Skip to comments.When economic patriotism died
Posted on 05/03/2013 12:00:05 PM PDT by Sheapdog
When economic patriotism died Pat Buchanan agrees with the pope about ' the dark side of globalism'
This is called slave labor, said Pope Francis.
The Holy Father was referring to the $40 a month paid to apparel workers at that eight-story garment factory in Bangladesh that collapsed on top of them, killing more than 400.
Not paying a just wage focusing exclusively on the balance books, on financial statements, only looking at personal profit. That goes against God!
The pope is describing the dark side of globalism.
Why is Bangladesh, after China, the second-largest producer of apparel in the world? Why are there 4,000 garment factories in that impoverished country which, a few decades ago, had almost none?
Because the Asian subcontinent is where Western brands from Disney to Gap to Benetton can produce cheapest. They can do so because women and children will work for $1.50 a day crammed into factories that are rickety firetraps, where health and safety regulations are nonexistent.
This is what capitalism, devoid of a conscience, will produce.
(Excerpt) Read more at wnd.com ...
“I’ll take ‘Higher Taxes’ for $200, Alex!”
When Pat Buchanan says “economic patriotism,” he really means “national socialism.”
And if not for those factories, what would Bangladesh do?
“Tariffs favored U.S. companies by letting them compete for free in the U.S. market, while a cover charge was placed on foreign goods entering the USA.”
Surprise! Pat doesn’t want me to have the freedom to transact as I see fit without (more) taxes to dissuade certain choices HE prefers.
Thanks, Pat! You’re so friggin’ predictable.
The following paragraph represents what Thomas Sowell and Milton Friedman think Pat Buchanan is right about:
It’s my moral obligation to help those in need. In Bangladesh, they make clothes, and are happy to do so. I like paying them so they can have a decent standard of living.
I pay Americans to fix my plumbing.
And so on.
Freedom includes the right to transact with whomever you wish without receiving Paddy’s approval.
There is no such thing as economic patriotism as defined by Pat. His views were outmoded when the 30’s brand of Republican isolationism was in vogue. I suppose it was injected through his cradle slats.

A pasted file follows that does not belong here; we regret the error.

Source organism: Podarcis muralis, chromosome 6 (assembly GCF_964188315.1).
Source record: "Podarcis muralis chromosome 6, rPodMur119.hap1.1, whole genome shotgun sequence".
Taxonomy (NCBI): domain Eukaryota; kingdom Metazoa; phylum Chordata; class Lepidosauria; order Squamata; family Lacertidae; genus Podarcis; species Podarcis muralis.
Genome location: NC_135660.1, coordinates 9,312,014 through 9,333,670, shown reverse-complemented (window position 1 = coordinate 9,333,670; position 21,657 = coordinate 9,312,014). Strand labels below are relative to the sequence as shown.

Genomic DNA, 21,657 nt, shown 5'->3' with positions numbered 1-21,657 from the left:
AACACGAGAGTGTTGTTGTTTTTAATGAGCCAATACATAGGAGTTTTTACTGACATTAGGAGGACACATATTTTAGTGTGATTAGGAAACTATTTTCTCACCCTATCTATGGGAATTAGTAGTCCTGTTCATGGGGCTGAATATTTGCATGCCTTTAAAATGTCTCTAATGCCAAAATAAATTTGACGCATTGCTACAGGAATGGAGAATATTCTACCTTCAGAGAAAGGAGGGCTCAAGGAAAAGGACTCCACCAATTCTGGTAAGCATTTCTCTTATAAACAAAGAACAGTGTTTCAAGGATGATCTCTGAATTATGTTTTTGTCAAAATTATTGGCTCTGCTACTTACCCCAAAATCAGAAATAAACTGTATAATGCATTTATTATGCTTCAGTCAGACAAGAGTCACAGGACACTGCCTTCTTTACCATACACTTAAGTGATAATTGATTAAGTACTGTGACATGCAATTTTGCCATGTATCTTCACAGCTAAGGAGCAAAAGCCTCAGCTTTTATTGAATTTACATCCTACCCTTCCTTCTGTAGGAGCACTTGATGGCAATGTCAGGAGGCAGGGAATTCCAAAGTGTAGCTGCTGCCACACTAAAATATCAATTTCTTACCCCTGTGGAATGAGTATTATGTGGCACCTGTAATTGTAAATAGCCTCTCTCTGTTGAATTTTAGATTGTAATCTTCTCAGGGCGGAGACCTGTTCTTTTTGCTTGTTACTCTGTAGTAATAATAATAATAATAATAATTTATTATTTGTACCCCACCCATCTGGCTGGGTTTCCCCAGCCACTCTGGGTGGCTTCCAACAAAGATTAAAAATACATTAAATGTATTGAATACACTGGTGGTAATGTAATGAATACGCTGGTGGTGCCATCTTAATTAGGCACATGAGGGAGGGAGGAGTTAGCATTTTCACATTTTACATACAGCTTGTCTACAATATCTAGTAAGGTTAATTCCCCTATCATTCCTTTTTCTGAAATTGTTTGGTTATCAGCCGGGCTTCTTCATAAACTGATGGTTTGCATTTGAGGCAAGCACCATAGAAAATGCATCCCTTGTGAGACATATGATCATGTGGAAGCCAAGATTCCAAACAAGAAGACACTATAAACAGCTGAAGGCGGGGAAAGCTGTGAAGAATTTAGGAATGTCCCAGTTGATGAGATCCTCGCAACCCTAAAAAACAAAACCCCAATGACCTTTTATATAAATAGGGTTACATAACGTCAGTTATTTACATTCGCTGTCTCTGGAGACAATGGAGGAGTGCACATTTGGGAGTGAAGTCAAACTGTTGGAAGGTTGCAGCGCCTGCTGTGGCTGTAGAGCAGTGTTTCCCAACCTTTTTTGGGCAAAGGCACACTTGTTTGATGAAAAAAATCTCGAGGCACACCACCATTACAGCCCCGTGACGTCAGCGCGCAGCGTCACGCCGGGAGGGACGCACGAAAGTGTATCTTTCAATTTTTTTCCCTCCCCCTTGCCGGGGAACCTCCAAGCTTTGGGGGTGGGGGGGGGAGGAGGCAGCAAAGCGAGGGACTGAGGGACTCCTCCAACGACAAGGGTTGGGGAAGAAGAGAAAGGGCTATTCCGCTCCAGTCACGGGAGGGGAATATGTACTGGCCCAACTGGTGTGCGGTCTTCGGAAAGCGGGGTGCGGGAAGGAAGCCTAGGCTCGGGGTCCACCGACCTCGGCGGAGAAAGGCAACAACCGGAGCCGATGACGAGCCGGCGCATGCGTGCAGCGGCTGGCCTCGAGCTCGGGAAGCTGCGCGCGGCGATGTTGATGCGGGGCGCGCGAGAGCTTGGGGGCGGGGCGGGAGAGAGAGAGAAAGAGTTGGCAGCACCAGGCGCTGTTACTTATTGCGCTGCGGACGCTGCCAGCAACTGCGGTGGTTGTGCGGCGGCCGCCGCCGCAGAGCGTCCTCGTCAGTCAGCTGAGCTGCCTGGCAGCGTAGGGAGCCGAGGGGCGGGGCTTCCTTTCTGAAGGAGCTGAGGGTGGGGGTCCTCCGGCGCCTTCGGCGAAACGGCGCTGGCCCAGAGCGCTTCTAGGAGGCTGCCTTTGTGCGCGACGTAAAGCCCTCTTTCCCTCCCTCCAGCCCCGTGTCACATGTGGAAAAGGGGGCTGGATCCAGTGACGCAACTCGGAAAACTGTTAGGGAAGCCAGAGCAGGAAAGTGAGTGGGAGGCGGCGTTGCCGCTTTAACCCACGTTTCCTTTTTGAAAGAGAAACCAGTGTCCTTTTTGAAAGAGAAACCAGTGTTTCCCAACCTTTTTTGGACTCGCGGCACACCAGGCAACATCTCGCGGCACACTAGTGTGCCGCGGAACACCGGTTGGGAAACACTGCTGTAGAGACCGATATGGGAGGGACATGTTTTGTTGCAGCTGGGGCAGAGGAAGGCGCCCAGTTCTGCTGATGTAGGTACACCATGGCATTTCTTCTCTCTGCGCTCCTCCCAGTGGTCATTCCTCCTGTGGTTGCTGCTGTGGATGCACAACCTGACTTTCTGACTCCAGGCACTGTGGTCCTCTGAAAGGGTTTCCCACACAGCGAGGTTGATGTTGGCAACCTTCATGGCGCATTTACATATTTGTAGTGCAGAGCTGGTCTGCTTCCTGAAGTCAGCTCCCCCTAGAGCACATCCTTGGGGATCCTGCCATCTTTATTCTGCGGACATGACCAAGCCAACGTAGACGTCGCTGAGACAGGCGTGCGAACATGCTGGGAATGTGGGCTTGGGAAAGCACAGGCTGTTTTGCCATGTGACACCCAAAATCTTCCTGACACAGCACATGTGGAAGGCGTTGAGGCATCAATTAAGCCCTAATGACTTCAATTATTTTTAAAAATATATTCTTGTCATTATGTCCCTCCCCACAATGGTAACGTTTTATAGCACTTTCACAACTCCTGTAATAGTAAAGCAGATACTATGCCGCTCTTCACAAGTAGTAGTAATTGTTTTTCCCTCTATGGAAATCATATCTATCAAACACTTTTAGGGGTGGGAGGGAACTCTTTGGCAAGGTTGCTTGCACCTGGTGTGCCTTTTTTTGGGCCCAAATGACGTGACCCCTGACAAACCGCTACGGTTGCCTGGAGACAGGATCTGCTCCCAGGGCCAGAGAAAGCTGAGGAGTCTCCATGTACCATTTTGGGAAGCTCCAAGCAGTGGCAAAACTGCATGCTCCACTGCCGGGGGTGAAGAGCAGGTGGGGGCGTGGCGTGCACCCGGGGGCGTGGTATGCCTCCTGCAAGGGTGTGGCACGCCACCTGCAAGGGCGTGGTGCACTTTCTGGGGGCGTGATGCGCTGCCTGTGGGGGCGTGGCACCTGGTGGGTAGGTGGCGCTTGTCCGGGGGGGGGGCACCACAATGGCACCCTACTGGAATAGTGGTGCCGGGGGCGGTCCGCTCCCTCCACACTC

The end result is Chavez style nationalization. I can’t understand why so many conservatives demand a path away from capitalism
Buchanan’s heart is in the proper place, he simply fails to consider the consequences of the stuff he proposes (sometimes).
The idea is that housing those factories ultimately will provide Bangladesh with the opportunity to lift their overall standard of living up, whether they manage to take advantage of it, remains to be seen....but it has been done before.....in South Korea, for example...which before the division, was considered to be the poorer part of the country.
Pat forgets The Other Part - that US government taxes and regulation have made it impossible to produce low-cost goods here, regardless of what tariffs may be imposed.
I would agree however, there are certain things that should not be outsourced, due to security concerns...imagine if in the 1930s we outsourced our steel production to Japan.
And I should care about the people in Bangladesh because... ?
There is an ironic factoid I’ll share.
About two years ago I went to witness the machines being exported to Bangladesh. They were a 9 year old fully automatic Japanese system for converting bales of cotton to T shirt yarn. Raw cotton in one door, spools of yarn out the other.
There were very few employees required to operate the fully automatic, pretty much state of the art machinery.
Hard times are coming to Bangladesh........ the equipment from th North Carolina plant will put some Bangladeshi’s out of work.
I agree. I generally like Pat. He’s a patriot. He loves this country. He’s never been in business for a single minute and his ignorance shows. And yes, the consequences, the connection of dots, the domino effect, never dawns on him.
Ultimately, we as consumers determine the market. Businesses don’t. Workers don’t, but of course, Pat forgets, as do many, that the Americn worker and the American consumer ARE the same. The American worker/consumer benefits from cheap goods - just like the American worker/consumer faces consequences of cheap goods.
This is why no centrally planned economy EVER EVER EVER works. No planning can equal the net effect of millions and millions of hiring, firing, buying, selling, pricing, shipping, etc, decisions made by the populace.
The Pope is the same. Heart in right place. Economic ignorant.
Without a job, the become Jihadis.
Indeed you are describing the real problem coming....the fact that there aren’t going to be enough unskilled jobs to go around, due to technology.
Idle hands are the Devil’s workshop.
Or let’s say we outsource our military satellite traffic to the Chinese: